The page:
Now I’m not saying you need to be the next Mark Zuckerberg, but in this age of technology you aren’t going to reach your biz potential if you’re a trapped in a tech-luddite mindset. With a basic technological knowledge you are going to have the freedom of so many possibilities that are going to make your life easier and your studio grow.
I’m mainly talking about automation and outsourcing – get yourself into a short in-person course, check out Udemy for small business courses or download some podcasts for business owners, and you’re going to absorb a realm of information that is going to improve the quality of your customer service and your life outside the studio.
Did you know you don’t need to manually email everyone who registers, or enquires? Did you know that you can set up for automatic emails or SMS messages to go to different groups of students at different times? Or newsletters that you can schedule months in advance and receive a full breakdown of who has opened or clicked on what?
Get familiar with this stuff. It’s game changing.
Logistics (aka – the things that matter)
When it comes to choosing and preparing your studio space and how your business will work, there are about a million things you need to consider, such as:
Is your waiting room big enough?
Is there adequate parking?
Do you have disabled access?
Is there Wi-fi?
Is your sound system loud enough?
Are your floors safe?
Is there a security system?
Is your timetable convenient for staff and students?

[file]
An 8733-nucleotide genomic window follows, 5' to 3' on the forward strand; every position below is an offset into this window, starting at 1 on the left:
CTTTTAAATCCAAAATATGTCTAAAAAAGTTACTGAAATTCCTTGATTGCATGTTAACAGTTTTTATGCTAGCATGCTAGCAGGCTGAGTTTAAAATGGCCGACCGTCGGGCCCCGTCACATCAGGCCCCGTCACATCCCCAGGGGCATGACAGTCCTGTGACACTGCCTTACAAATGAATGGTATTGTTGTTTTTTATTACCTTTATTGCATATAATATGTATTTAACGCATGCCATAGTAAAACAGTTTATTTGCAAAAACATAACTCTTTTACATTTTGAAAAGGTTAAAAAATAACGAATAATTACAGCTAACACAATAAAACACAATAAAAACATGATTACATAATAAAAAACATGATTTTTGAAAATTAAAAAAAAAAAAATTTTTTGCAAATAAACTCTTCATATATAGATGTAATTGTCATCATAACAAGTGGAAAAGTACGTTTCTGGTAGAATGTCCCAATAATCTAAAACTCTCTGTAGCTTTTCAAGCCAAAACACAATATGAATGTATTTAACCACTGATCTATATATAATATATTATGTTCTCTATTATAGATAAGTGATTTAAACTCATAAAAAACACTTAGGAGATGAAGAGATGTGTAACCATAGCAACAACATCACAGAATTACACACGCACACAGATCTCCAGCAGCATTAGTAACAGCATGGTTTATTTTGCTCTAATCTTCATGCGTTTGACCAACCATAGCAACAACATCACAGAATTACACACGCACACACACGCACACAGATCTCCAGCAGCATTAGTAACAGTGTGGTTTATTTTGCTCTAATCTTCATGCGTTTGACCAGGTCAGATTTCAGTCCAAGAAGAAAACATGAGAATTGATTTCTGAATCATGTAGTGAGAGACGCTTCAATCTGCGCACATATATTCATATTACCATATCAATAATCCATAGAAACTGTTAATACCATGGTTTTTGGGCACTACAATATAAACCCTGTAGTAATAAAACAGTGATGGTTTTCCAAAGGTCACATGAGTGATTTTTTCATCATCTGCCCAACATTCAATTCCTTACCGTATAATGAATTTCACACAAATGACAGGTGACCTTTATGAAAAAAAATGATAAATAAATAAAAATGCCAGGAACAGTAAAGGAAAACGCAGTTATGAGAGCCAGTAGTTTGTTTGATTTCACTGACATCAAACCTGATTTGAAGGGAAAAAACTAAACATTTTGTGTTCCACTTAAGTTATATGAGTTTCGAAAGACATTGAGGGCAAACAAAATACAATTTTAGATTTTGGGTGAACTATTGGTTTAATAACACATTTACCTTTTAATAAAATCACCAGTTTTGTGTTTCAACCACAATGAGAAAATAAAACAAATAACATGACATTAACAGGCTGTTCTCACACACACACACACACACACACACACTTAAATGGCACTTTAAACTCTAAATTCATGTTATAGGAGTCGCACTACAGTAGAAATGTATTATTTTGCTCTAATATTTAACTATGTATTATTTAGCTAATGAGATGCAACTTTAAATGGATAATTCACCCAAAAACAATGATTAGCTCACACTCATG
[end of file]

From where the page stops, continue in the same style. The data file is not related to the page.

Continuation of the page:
Do you have enough teachers per class?
Will your white uniforms get easily dirty?
Are your walls soundproof?
Does the roof leak?
Are you too close to your competitor?
Do you have reasonable staff contracts?
Is the studio / hire space well ventilated and warm/cool enough?
Do you have enough storage?
Are your teachers going to be employees or contractors?
Are there enough toilets and change rooms?
These are all things you need to think about. Go to your local gym or fitness club and take a look around. Write down everything you see whether you love or hate it, then apply it to your new studio. Get some other eyes and ears on board too to make sure you’ve covered everything!
People are everything, and as much as it may seem like you can do this alone, you just can’t.
The main people you need on your team when you get started are a lawyer, an accountant, a financial advisor, and a cheer squad (just kidding about the last one – but it certainly can feel like you need this in business sometimes!)
You’re not going to like some of the advice given by your lawyer or finance team, but it’s so important that you listen to what they have to say. Don’t let your stubbornness or dreams get in your own way – this is not a race, and rushing into it is not going to work in your favour.
Be the tortoise.
Take it slow, and smart.
Once the super essential but boring bits like contacts and finances are in order, then it’s time to look at your wider network. Your teaching and admin staff are first on the list – how much can you afford to pay them, and how many hours will they work? Also even more importantly, will they be a great fit in your business? Are your values aligned? Are your personalities complimentary?
Finally you need a mentor, or a support network of like-minded studio owners. People who have been where you are and come out the other side thriving, and happy to share their wisdom with you. I’ve said it before – running a dance studio is like no other business on earth, so having a group of studio owners in your corner to both cheer you on and keep you grounded is the #1 thing that will get you through the challenges ahead without burning out.
If you’d like to give your studio the best possible start with studio growth resources, templates and support from leading experts in our industry, I’d love you to invite you to join us inside the Dance Studio Owners Association.